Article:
Format

Send to

Choose Destination
Clin Nutr. 2019 Mar 27. pii: S0261-5614(19)30138-4. doi: 10.1016/j.clnu.2019.03.024. [Epub ahead of print]

Dietary intake and serum levels of trans fatty acids and risk of breast cancer: A systematic review and dose-response meta-analysis of prospective studies.

Author information

1
Students' Scientific Center, Tehran University of Medical Sciences, Tehran, Iran; Department of Community Nutrition, School of Nutritional Sciences and Dietetics, Tehran University of Medical Sciences, Tehran, Iran.
2
Endocrinology and Metabolism Research Center, Endocrinology and Metabolism Clinical Sciences Institute, Tehran University of Medical Sciences, Tehran, Iran.
3
Department of Community Nutrition, School of Nutritional Sciences and Dietetics, Tehran University of Medical Sciences, Tehran, Iran; Obesity and Eating Habits Research Center, Endocrinology and Metabolism Molecular - Cellular Sciences Institute, Tehran University of Medical Sciences, Tehran, Iran; Food Security Research Center, Department of Community Nutrition, School of Nutrition and Food Science, Isfahan University of Medical Sciences, Isfahan, Iran. Electronic address: a-esmaillzadeh@sina.tums.ac.ir.

Abstract

BACKGROUND & AIMS:

Although the relationship between dietary intake and serum levels of trans fatty acids and risk of breast cancer has been investigated extensively, findings are inconsistent. To summarize earlier findings on the association of dietary intake and serum levels of trans fatty acids with risk of breast cancer through a dose-response meta-analysis.

METHODS:

The online databases of PubMed, ISI Web of Science, Scopus, ProQuest, Science Direct and Embase were searched for relevant publications up to June 2018, using MeSH and non-MeSH keywords. In total, 7 prospective studies [6 cohort studies and one nested case-control study] were included on total dietary trans fat intake, and five studies [1 cohort study and 4 nested case-control studies] were included about serum trans fatty acids. Assessment of study quality was conducted using the Newcastle-Ottawa scale. Study-specific RRs were combined via fixed-effects model to compute overall RRs.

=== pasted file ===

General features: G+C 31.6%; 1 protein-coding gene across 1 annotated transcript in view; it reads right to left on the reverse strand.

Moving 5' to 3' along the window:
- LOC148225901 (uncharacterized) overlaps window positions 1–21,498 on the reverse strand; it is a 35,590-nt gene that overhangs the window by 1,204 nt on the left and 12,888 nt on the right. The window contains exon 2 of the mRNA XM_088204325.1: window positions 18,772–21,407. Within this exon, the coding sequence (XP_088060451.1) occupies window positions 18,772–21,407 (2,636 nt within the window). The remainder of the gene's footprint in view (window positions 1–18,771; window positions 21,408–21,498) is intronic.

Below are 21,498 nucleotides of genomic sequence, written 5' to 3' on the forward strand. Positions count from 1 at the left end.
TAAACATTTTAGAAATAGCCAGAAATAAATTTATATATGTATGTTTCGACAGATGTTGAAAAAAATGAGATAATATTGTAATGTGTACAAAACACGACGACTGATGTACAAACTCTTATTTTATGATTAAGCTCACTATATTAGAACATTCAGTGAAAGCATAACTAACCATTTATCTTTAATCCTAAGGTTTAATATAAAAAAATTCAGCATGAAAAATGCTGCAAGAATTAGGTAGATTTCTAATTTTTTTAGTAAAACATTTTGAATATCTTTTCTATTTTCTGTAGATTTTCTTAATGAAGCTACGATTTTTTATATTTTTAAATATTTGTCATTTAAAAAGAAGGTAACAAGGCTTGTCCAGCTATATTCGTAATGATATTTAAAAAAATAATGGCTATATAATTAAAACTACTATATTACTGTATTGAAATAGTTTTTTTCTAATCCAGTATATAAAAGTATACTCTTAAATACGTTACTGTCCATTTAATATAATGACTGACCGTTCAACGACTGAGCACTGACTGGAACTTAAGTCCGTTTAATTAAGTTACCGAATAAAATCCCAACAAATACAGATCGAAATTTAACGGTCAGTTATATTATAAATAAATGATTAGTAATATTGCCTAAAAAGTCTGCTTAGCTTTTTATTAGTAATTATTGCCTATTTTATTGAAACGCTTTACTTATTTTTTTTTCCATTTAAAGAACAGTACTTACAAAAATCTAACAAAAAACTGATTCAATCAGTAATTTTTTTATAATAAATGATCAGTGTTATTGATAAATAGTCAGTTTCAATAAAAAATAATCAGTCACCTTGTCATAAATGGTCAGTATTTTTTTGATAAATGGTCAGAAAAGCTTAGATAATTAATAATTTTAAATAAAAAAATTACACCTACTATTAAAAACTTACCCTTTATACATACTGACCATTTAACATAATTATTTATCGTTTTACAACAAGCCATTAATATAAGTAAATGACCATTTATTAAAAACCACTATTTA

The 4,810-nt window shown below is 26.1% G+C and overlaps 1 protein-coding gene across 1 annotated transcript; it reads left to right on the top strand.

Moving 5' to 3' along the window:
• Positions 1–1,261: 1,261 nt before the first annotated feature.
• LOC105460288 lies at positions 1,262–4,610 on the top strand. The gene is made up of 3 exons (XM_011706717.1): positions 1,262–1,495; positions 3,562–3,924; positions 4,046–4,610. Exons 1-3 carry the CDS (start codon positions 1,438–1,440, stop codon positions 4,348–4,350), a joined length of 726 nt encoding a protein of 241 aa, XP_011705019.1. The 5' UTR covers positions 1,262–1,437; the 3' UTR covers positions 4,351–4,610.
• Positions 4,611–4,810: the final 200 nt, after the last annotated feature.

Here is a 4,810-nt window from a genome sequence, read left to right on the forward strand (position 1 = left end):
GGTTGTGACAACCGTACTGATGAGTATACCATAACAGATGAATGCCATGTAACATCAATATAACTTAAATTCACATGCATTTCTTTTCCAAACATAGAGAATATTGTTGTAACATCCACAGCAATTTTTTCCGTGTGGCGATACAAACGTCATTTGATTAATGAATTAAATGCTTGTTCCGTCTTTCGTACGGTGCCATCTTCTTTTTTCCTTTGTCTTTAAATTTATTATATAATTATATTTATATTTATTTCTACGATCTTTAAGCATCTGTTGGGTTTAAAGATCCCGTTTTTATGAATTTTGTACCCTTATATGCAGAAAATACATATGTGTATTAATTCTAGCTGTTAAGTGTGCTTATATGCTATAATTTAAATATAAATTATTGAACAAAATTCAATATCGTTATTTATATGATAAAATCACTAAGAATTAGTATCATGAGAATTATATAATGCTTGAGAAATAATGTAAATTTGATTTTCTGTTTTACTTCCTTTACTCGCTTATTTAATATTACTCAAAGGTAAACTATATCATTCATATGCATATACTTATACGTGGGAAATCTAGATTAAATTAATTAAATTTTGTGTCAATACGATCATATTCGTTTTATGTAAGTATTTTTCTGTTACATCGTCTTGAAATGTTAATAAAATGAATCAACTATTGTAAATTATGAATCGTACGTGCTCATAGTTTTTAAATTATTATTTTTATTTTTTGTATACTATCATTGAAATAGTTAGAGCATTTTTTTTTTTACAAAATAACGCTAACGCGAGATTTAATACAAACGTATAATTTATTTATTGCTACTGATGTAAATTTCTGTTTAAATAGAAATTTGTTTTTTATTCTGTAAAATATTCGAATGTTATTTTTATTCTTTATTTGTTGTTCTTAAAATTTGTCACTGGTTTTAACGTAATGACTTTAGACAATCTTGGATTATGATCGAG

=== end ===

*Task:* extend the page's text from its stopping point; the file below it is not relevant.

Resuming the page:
RESULTS:

Participants were apparently healthy aged 26 years or older. We observed no significant relationship between dietary intake of total trans fatty acids and risk of breast cancer (pooled effect size: 1.02, 95% CI: 0.95-1.10, P = 0.403). Combining 3 effect sizes from 2 prospective and one nested case-control study, no significant relation was seen between dietary intake of CLA and risk of breast cancer (pooled effect size: 1.05, 95% CI: 0.95-1.17, P = 0.513). Based on 5 effect sizes, each additional 1 g/day dietary intake of total trans fats was not significantly associated with risk of breast cancer (RR = 1.00; 95% CI = 0.99-1.01). In addition, it seems that serum levels of trans fats might be associated with an increased risk of breast cancer only among postmenopausal women (Pooled effect size: 1.37, 95% CI: 1.04-1.81, P = 0.02).

CONCLUSIONS:

In conclusion, dietary intake of trans fatty acids was not associated with risk of breast cancer; however, a significant positive association was seen between serum trans fats and risk of breast cancer in postmenopausal women.

KEYWORDS:

Breast cancer; Fat; Meta-analysis; Prospective studies; Trans fatty acids

PMID:
30954361
DOI:
10.1016/j.clnu.2019.03.024

Supplemental Content

Full text links

Icon for Elsevier Science
Loading ...
Support Center